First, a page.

Julia Ruth Stevens, Babe Ruth’s Daughter, Dies at 102

Julia Ruth Stevens, Babe Ruth’s Daughter, Dies at 102


Even into her 90s, she called him Daddy. She loved to tell of the 14-room apartment on Manhattan’s Upper West Side where he delighted in trimming the Christmas tree with icicles and how, when she began dating, he made sure she returned home by midnight.

In her later years, she traveled around the baseball map, most notably to the house he figuratively built, telling of his life beyond the ballpark.

Julia Ruth Stevens, the adopted daughter of Babe Ruth, died on Saturday in an assisted living facility in Henderson, Nev. A Boston Red Sox fan in her later years but always with a warm spot for the Yankees, she was 102.

Her death was confirmed by her son, Tom.

She was born in Athens, Ga., on July 7, 1916, to Claire Hodgson, a teenage beauty, and her husband, Frank, who was many years her senior. They separated when Julia was a baby, and Ms. Hodgson came with her to New York and found work as an illustrator’s model.

Ms. Hodgson met Ruth in 1923, when he had become a prodigious home run hitter, three years after being sold to the Yankees by the Red Sox, for whom he had been a star pitcher.

“I have this vague image of this huge man, who was really nice, coming to visit Mother, and he’d pick me up and set me on his lap and ask me little questions about how I was,” Mrs. Stevens told The Arizona Republic in 2001. “If Mother and I went out with him, people just crowded around.”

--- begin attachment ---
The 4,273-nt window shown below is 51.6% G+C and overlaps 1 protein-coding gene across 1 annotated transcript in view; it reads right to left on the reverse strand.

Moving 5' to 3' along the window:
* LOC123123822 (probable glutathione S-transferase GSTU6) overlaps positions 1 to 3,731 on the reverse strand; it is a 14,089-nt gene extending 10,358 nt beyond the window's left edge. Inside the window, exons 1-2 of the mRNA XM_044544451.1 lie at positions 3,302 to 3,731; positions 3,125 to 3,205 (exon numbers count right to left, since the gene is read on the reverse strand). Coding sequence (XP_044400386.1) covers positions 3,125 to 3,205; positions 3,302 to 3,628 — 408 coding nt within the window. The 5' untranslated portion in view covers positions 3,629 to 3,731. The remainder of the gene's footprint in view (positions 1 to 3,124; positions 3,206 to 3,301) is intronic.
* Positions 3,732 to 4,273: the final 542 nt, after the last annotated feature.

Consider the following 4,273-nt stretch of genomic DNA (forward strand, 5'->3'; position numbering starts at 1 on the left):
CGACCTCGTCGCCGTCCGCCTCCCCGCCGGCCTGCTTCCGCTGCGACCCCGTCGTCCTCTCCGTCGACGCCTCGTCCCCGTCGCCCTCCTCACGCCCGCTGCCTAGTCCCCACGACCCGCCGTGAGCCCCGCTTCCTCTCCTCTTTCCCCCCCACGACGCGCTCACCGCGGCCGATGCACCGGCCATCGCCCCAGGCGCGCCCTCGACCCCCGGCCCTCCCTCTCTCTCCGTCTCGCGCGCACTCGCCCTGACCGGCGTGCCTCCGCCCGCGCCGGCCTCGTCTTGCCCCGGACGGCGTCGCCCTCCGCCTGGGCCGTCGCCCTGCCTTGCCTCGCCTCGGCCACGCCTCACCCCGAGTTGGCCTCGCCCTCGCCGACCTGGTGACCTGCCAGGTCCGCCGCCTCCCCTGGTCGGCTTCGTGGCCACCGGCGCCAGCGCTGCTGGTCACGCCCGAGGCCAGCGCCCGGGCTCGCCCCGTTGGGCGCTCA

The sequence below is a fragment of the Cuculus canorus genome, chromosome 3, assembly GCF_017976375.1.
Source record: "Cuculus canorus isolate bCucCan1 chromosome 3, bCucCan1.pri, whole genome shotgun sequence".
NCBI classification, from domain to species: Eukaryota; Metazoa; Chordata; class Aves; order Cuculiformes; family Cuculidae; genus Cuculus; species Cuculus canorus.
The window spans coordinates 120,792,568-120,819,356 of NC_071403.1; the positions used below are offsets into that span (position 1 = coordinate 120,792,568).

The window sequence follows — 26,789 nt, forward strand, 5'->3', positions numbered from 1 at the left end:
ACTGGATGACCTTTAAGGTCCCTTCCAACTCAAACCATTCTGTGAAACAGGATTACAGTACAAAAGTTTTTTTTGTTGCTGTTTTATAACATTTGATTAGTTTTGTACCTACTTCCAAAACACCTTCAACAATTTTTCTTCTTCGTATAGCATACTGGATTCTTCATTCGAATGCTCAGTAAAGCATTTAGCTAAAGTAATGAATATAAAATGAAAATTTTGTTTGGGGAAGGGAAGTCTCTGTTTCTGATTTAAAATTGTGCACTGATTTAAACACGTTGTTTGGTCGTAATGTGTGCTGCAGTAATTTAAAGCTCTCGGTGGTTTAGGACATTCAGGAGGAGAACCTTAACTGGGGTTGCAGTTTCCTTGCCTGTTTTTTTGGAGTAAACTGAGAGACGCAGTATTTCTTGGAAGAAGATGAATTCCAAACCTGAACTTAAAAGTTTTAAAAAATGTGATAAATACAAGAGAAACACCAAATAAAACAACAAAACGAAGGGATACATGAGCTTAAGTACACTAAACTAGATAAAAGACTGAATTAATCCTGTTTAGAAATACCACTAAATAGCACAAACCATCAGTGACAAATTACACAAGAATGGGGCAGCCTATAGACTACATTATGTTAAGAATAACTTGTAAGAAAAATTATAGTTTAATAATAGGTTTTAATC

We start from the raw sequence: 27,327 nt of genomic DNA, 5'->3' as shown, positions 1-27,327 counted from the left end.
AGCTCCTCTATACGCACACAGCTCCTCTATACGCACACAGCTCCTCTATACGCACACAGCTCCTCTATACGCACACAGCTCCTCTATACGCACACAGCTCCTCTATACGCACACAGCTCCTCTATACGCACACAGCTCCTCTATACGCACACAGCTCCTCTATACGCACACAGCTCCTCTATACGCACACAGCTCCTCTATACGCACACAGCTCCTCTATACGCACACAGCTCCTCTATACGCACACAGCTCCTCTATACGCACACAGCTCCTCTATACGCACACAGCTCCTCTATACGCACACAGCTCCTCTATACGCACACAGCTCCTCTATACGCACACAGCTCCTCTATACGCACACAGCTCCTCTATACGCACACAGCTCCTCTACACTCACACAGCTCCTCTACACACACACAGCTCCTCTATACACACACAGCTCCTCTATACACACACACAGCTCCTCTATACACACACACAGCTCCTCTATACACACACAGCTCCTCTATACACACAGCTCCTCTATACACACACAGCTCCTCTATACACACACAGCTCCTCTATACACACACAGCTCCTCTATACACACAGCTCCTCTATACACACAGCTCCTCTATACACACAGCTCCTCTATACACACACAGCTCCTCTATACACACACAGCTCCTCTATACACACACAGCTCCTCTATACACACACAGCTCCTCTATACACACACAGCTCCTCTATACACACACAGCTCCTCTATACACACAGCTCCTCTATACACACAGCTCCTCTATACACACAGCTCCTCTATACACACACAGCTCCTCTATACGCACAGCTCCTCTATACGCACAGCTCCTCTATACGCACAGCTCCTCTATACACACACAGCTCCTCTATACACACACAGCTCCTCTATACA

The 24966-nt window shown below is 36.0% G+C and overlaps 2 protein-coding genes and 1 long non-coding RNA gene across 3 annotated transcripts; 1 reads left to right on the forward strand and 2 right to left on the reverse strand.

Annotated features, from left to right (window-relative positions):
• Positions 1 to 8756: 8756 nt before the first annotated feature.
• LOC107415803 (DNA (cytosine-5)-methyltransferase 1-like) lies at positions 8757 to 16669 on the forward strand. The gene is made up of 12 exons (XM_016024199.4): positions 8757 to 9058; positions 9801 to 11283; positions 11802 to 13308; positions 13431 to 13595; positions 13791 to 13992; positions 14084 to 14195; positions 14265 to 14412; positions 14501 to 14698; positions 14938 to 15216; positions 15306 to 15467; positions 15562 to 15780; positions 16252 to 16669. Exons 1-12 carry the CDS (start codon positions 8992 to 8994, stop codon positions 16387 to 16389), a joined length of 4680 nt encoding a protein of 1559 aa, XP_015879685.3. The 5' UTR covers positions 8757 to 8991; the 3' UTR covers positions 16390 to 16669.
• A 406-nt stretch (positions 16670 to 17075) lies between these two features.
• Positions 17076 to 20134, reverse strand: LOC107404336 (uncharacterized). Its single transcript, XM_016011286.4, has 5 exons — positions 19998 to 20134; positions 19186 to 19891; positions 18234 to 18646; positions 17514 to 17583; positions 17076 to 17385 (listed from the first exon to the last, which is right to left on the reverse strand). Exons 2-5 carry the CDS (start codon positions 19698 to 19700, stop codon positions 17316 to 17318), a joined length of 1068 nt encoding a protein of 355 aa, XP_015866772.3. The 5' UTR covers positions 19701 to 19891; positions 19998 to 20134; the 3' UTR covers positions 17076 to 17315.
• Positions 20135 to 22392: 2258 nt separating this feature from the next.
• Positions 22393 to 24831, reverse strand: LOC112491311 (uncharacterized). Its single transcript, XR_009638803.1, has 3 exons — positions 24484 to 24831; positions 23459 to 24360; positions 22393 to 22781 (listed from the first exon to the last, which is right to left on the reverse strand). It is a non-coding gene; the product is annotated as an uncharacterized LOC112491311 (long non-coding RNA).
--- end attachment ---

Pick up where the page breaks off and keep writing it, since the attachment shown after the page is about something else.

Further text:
But Ruth already had a wife. He had married Helen Woodford when he was a Red Sox rookie, and they had a daughter, Dorothy. The Ruths separated in 1925, and Helen moved to suburban Boston. She died in a house fire in January 1929 while Dorothy was at boarding school.

Ruth married Claire Hodgson on opening day of the 1929 baseball season. He adopted Julia, and Claire adopted Dorothy in 1930, and they all lived together, with Claire’s extended family, in an apartment on West 88th Street.

Mrs. Stevens remembered her childhood as a happy time. The Babe took her bowling, and as a teenager she would go with her parents to the Vanderbilt Hotel, which had an orchestra and a dance floor. “He taught me how to dance, and I would really much prefer dancing with Daddy than with any of my dates,” she once recalled.

When Ruth visited Japan with a major league all-star team in 1934, Julia and Claire came along. Dorothy stayed home, and years later she maintained that her stepmother had given Julia favored treatment.

“I was excess baggage,” Dorothy Ruth Pirone said in her 1988 memoir, “My Dad, the Babe,” written with Chris Martens. “Raising me was a burdensome job, like a stack of unexpected paperwork dropped in her lap.”

And she offered a revelation. She said that in 1980, the former Juanita Jennings, a longtime friend of the Ruth family, told her two weeks before her death that she was her biological mother, having had an affair with Ruth, who then persuaded her to give the baby to Helen.

Claire Hodgson Ruth died in 1976 and Mrs. Pirone died in 1989. Mrs. Stevens ultimately became the spokeswoman for the Ruth family.